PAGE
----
Young Adult Identity Development: A Parent’s Guide

What you need to know about this important life stage.

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Why Now?

For most kids, from the age of 5- 18 they have followed a path that has been laid out for them. They go from elementary school to middle school to high school.

But after high school, there can be many different paths, and for many 18 year-olds, this is their first time heading out on their own. This can lead to a lot of development in their idea of who they are, where they exist in the world, and what their purpose is.

Jennifer Tanner, developmental psychologist and co-founder of the Society for the Study of Emerging Adulthood, likes to use a mirror analogy to explain this time. During childhood, your sense of identity is formed largely by the family and peers surrounding you; they are the mirrors that reflect how you see yourself. But as you move out of your childhood home and enter into the workforce, college, or the military, the mirrors change. Your young adult may have a completely new way of seeing themselves because they are experiencing a completely new life.

When your kid comes home from college for winter break, or takes their first vacation from work to visit, you may feel like you don’t even know them. As the years go on, you may notice even more changes. As a parent, it can be an exciting and difficult change to watch. This is a normal and healthy part of development, even if you feel like the person you raised is different from whom they were at 17. Chances are, they are different. But that doesn’t mean your role is gone or that you no longer have a place in their lives.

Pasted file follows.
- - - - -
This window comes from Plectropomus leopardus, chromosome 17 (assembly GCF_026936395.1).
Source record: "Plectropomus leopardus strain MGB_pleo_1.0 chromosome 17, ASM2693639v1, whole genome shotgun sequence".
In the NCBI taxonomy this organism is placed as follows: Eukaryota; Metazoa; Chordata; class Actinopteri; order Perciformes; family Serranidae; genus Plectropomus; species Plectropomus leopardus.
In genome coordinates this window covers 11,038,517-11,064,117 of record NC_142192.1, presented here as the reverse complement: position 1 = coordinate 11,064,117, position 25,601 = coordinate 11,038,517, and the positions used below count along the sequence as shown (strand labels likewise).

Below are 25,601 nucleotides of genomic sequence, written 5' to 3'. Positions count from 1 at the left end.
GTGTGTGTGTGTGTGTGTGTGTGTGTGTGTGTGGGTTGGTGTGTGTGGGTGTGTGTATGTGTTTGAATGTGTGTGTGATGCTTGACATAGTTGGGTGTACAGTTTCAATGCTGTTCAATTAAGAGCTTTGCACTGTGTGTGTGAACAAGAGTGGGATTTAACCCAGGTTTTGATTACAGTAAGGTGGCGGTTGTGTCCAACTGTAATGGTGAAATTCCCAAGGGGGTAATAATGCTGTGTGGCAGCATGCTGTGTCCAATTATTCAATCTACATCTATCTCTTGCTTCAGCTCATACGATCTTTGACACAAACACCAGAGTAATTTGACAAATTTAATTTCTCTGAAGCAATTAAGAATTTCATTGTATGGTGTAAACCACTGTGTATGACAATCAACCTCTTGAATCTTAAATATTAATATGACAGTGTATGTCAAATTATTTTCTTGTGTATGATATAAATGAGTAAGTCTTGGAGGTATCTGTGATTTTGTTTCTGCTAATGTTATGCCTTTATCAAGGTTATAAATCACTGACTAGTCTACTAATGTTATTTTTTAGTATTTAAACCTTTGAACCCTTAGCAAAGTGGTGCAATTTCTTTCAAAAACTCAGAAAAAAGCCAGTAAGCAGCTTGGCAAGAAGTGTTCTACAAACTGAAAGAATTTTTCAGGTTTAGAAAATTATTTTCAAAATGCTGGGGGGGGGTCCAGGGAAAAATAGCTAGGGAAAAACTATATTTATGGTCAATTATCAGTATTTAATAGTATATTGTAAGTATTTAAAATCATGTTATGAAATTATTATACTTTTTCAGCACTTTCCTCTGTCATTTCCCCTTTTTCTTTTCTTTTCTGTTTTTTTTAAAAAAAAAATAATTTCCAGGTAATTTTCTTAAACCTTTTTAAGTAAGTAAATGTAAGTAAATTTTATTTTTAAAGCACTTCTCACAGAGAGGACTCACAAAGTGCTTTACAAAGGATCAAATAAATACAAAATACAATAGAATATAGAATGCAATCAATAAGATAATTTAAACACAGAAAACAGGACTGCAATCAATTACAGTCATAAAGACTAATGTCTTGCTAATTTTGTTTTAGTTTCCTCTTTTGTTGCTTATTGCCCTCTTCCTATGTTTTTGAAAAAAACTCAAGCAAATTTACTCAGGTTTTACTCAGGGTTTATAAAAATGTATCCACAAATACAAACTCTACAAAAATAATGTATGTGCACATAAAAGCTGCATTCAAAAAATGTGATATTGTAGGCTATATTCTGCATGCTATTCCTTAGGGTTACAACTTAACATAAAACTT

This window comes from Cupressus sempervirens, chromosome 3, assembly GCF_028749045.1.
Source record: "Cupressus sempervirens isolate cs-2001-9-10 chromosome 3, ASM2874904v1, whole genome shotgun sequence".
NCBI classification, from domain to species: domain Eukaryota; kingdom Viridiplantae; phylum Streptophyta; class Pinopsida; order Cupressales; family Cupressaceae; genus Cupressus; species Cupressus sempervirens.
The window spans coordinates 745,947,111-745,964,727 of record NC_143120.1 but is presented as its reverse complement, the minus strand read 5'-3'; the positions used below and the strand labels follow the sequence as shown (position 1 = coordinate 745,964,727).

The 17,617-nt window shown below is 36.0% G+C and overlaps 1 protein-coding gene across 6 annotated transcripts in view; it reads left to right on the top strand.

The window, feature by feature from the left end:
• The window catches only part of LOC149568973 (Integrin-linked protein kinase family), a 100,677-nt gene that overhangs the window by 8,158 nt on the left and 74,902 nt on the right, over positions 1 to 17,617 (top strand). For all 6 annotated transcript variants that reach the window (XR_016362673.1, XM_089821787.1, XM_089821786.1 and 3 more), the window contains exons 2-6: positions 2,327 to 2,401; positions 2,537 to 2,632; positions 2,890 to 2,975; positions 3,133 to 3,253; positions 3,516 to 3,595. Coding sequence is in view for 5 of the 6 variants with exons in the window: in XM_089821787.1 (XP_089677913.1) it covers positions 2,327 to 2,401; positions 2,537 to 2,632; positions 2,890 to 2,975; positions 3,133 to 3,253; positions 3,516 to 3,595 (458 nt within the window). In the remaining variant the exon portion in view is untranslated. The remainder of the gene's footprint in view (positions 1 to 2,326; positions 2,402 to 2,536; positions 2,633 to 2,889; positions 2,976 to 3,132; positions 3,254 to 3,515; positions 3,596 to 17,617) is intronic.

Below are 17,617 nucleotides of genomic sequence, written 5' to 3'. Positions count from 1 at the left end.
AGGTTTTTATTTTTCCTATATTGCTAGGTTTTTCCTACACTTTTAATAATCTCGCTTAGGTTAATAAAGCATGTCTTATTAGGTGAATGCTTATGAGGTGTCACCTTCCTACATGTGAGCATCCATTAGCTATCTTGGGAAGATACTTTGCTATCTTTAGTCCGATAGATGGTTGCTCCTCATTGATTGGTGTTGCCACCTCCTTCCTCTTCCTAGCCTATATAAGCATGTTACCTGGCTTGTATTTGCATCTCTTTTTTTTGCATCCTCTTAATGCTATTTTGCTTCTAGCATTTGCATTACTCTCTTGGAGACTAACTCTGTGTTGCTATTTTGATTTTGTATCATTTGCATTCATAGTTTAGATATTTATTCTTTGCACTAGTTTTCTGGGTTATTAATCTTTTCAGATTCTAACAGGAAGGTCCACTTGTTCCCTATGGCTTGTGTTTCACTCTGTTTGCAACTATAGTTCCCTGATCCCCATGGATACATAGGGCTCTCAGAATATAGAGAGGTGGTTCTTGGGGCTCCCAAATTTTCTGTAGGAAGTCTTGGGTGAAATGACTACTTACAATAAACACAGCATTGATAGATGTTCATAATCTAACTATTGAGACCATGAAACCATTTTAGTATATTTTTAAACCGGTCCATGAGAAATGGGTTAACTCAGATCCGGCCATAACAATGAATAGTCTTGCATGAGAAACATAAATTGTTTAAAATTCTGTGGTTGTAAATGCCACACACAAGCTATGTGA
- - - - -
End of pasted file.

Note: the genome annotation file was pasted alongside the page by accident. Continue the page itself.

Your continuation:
Yes, They Still Need You

Regardless of age, you’ll always be their parent, and they’ll always be your kid. Despite their freedom and identity development, your young adult does still need you.

The role you play in their identity development is one of support, by taking an interest in their budding independence and autonomy. They are trying to figure out their career, new and changing relationships, and where they fit in the world. Education consultant Jennifer Miller says this age is full of tests that young adults often use to understand if they are “worthy.” These tests can be a job interview, fraternity acceptance, dating, or building new friendships. All of those tests can be really overwhelming, but they are important for young adults to experiment with their own boundaries and rules. They have been used to rules at school and at home, but as their new adult life emerges, they get to redefine their own rules.